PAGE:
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Guest Voz: An open letter to TX Latino Tea Party candidate Ted Cruz

By José Antonio López

Editor’s note: Ted Cruz, a Texas Tea Party favorite, beat his opponent this week, a staunch Republican politician and current TX Lt. Gov. David Dewhurst. In his acceptance speech, Cruz made a statement that stirred his Tea Party supporters into a frenzy but had one Texan worried enough that he felt he needed to set the record straight.

Dear Mr. Cruz,

Congratulations on winning the Republican Party nomination to replace retiring Senator Kay Bailey Hutchison.

The reason I write to you is that I am concerned about a quote attributed to you after your victory against Lt. Governor Dewhurst: “Millions of Texans, millions of Americans are rising up to reclaim our country, to defend liberty and to restore the Constitution.”

Sir, let me remind you and your Tea Party supporters that the Constitution you refer to, in its original state and intent, leaves out millions of Texans and U.S. citizens. The reason is that when freedom documents, such as the Declaration of Independence, the U.S. Constitution, and the famous Bill of Rights were signed by the U.S. founding fathers in 1776, they did not apply to minority groups. In short, they were written by founding fathers who were White, Anglo Saxon Protestant men and they wrote them for White, Anglo Saxon Protestant men.

Sir, it may surprise you, but “states rights” has been the tool of choice of racists in our country’s history. It was that horrible system of Jim Crow apartheid that minorities (and supportive Democratic Party leaders) bravely confronted and defeated to win Amendments, Acts, and Statutes. Those precious victories ensured that minorities received human rights and privileges automatically guaranteed for whites.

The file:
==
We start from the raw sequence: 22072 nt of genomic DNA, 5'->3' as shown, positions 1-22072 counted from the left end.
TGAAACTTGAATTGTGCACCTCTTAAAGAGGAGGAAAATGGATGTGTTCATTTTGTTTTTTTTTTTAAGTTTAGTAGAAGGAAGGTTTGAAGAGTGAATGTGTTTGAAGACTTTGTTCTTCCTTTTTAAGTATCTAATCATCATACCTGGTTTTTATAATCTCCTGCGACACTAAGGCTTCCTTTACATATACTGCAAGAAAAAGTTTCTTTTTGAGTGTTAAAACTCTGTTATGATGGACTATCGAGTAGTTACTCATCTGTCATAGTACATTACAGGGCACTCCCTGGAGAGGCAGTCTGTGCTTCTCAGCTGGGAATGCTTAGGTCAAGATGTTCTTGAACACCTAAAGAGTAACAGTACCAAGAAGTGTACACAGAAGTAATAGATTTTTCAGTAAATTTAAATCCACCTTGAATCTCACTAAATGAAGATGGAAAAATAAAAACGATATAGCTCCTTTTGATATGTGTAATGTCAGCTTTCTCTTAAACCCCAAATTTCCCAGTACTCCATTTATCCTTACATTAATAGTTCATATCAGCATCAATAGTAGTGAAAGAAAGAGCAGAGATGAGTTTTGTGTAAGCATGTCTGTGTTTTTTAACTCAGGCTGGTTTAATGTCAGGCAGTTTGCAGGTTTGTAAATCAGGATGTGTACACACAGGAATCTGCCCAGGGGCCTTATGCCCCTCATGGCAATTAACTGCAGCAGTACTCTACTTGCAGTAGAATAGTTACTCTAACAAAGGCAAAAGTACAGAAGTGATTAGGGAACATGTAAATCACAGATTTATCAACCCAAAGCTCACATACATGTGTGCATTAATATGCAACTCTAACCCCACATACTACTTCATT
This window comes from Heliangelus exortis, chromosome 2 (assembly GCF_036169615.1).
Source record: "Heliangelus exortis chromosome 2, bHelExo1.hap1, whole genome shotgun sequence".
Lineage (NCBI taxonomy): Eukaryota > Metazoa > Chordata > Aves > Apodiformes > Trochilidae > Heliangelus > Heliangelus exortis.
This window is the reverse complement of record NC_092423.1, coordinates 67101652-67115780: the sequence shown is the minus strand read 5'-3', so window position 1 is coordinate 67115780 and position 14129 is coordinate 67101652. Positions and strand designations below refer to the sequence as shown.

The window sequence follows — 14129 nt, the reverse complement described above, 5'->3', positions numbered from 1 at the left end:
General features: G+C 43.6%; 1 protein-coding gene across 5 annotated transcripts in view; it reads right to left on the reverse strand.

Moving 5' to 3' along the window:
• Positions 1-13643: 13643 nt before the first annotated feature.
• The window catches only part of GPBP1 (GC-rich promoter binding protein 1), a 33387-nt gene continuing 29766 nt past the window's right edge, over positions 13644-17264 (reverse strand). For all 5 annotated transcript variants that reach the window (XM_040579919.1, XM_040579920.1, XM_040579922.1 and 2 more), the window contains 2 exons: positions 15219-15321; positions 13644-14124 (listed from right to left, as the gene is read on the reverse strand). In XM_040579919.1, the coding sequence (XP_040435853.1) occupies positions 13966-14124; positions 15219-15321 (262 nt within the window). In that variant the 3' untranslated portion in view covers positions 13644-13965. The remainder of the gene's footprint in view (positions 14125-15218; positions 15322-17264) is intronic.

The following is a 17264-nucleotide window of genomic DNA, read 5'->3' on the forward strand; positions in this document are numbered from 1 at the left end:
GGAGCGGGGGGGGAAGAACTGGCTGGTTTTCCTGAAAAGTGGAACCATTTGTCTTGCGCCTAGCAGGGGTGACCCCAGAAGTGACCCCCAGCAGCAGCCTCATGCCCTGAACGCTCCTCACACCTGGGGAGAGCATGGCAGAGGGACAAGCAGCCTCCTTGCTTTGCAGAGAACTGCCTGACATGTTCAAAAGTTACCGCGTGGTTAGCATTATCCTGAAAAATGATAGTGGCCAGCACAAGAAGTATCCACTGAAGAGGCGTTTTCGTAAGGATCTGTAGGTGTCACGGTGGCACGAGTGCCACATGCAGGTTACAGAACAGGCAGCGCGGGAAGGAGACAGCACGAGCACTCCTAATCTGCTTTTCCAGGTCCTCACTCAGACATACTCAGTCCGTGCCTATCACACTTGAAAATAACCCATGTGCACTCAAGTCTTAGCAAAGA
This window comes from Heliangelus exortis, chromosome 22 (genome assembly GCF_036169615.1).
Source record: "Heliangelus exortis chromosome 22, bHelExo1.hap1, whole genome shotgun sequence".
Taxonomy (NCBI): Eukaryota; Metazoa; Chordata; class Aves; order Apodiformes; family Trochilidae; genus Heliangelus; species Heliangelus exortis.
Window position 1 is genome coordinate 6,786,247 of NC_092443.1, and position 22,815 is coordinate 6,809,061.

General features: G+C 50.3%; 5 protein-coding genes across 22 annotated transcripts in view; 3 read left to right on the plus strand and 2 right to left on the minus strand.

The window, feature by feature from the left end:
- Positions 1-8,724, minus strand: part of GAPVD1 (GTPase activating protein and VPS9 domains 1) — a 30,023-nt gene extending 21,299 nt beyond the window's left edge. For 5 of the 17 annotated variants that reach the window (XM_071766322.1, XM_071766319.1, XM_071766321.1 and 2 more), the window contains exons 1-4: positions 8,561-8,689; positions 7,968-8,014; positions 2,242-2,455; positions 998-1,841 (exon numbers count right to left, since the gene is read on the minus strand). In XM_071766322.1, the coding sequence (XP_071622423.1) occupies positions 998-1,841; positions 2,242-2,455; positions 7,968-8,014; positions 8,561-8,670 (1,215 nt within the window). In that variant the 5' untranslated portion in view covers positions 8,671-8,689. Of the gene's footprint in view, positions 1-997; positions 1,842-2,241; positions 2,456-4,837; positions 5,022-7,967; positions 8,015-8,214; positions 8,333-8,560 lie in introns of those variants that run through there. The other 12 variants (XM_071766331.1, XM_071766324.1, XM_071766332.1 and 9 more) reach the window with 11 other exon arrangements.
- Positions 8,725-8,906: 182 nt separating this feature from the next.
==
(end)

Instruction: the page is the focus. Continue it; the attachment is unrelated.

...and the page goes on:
Specifically, in 1954, the U.S. Supreme Court (Class Apart Decision) directed the State of Texas to end their official discrimination against its citizens of Mexican-descent who occupied the status as second-class citizens, an injustice that had existed since 1848. FYI, the discrimination continues. For an eye-opening experience, sir, may I suggest you visit South Texas whose residents are mostly of Mexican-descent, many who are descendants of the original Spanish Mexican pioneers who settled the area in the 1700s. As you do so, please note the stark, state-sanctioned economic disparity between the regions North and South of U.S. Highway 59 (Rio Grande Valley). Since you are a Cuban-descent Hispanic, I doubt that you are familiar with or are sympathetic with the long history of and issues that affect Mexican-descent citizens, by far the largest group of Hispanics in the U.S.

The 1964 Civil Rights Act and the 1965 Voting Rights Act were approved due to Black community pressure and the key support of liberty-minded white leaders who could no longer be part of existing bigotry. For minorities, these “corrections” to the trajectory of the U.S. Constitution paved a level playing field framework that their children now utilize to achieve the well-known American dream.

Sir, in your quest to “take back” the country and “restore” the Constitution, please understand that the 1954 Class Apart Decision, the 1964 Civil Rights Act, and the 1965 Voting Rights are sacred to Black and Mexican-descent U.S. citizens. Leave them alone! In other words, Don’t Tread on Us!

Yours truly,
José Antonio López, 8th Generation Texan
Universal City, TX

José Antonio (Joe) López was born and raised in Laredo, Texas, and is a USAF Veteran. He is the author of two books: “The Last Knight (Don Bernardo Gutierrez de Lara Uribe, A Texas Hero)”, and “Nights of Wailing, Days of Pain (Life in 1920s South Texas).” Lopez is also the founder of the Tejano Learning Center, LLC, a Web site dedicated to Spanish Mexican people and events in U.S. history that are mostly overlooked in mainstream history books.

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